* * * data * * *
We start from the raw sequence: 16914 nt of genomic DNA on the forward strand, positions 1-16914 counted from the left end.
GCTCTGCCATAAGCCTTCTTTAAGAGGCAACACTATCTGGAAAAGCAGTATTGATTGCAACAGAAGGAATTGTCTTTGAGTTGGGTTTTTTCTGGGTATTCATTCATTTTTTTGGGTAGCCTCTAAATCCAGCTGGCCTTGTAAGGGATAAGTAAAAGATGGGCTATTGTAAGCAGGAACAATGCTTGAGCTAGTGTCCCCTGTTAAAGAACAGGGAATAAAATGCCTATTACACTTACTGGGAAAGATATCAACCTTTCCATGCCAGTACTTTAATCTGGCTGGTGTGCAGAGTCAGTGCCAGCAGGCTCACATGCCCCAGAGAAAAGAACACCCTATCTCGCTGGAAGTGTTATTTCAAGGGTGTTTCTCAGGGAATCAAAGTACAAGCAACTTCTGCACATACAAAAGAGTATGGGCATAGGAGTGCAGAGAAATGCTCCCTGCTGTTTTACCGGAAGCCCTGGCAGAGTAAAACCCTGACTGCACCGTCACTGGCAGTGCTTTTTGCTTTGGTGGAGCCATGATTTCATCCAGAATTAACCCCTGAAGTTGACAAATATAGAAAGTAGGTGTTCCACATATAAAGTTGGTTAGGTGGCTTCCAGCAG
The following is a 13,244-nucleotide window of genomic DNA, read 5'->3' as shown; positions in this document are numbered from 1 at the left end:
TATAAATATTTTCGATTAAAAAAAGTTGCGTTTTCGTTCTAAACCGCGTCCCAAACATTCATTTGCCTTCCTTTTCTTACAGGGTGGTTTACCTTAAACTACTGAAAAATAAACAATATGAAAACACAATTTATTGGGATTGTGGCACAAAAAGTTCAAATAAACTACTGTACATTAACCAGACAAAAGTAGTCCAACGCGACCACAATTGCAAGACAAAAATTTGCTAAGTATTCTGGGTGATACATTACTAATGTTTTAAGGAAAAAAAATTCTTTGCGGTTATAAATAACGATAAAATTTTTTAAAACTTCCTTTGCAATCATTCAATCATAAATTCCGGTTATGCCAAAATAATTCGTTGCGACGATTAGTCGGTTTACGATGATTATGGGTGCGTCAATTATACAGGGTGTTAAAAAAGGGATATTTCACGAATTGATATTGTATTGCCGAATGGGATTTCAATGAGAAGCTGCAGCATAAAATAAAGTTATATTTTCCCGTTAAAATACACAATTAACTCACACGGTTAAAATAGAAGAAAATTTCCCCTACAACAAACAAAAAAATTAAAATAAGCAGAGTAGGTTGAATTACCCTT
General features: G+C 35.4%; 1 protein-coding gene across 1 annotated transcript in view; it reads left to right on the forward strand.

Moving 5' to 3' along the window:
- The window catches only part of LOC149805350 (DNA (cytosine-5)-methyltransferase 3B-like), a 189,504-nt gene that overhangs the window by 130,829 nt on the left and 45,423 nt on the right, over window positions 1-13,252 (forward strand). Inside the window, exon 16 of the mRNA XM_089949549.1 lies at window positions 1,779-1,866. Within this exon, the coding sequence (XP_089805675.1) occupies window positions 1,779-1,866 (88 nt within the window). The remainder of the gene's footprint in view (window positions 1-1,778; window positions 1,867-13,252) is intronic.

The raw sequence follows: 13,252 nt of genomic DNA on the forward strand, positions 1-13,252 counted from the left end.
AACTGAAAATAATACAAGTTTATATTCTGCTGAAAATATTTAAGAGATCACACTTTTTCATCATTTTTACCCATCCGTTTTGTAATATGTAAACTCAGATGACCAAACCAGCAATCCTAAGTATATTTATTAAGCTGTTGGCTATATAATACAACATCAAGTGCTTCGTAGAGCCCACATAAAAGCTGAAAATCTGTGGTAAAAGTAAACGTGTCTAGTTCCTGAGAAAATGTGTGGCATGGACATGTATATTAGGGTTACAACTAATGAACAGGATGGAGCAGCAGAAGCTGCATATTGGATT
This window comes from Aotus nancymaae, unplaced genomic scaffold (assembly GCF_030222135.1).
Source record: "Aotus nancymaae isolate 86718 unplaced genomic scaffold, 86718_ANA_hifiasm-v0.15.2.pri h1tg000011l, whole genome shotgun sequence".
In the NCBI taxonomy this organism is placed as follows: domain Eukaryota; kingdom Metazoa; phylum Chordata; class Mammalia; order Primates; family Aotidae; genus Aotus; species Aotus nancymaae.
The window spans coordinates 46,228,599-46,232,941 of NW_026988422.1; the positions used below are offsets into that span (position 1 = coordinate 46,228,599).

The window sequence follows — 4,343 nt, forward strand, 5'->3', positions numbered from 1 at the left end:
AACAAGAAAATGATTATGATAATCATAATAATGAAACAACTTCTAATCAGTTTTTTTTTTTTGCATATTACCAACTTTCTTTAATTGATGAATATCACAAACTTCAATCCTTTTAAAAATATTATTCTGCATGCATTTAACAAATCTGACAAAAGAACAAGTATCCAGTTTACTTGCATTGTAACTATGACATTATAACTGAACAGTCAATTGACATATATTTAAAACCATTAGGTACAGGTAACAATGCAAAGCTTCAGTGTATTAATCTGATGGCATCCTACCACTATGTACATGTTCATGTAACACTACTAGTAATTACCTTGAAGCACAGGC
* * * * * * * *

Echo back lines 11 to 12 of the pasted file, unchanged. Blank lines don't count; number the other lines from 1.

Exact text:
Source record: "Aotus nancymaae isolate 86718 unplaced genomic scaffold, 86718_ANA_hifiasm-v0.15.2.pri h1tg000011l, whole genome shotgun sequence".
In the NCBI taxonomy this organism is placed as follows: domain Eukaryota; kingdom Metazoa; phylum Chordata; class Mammalia; order Primates; family Aotidae; genus Aotus; species Aotus nancymaae.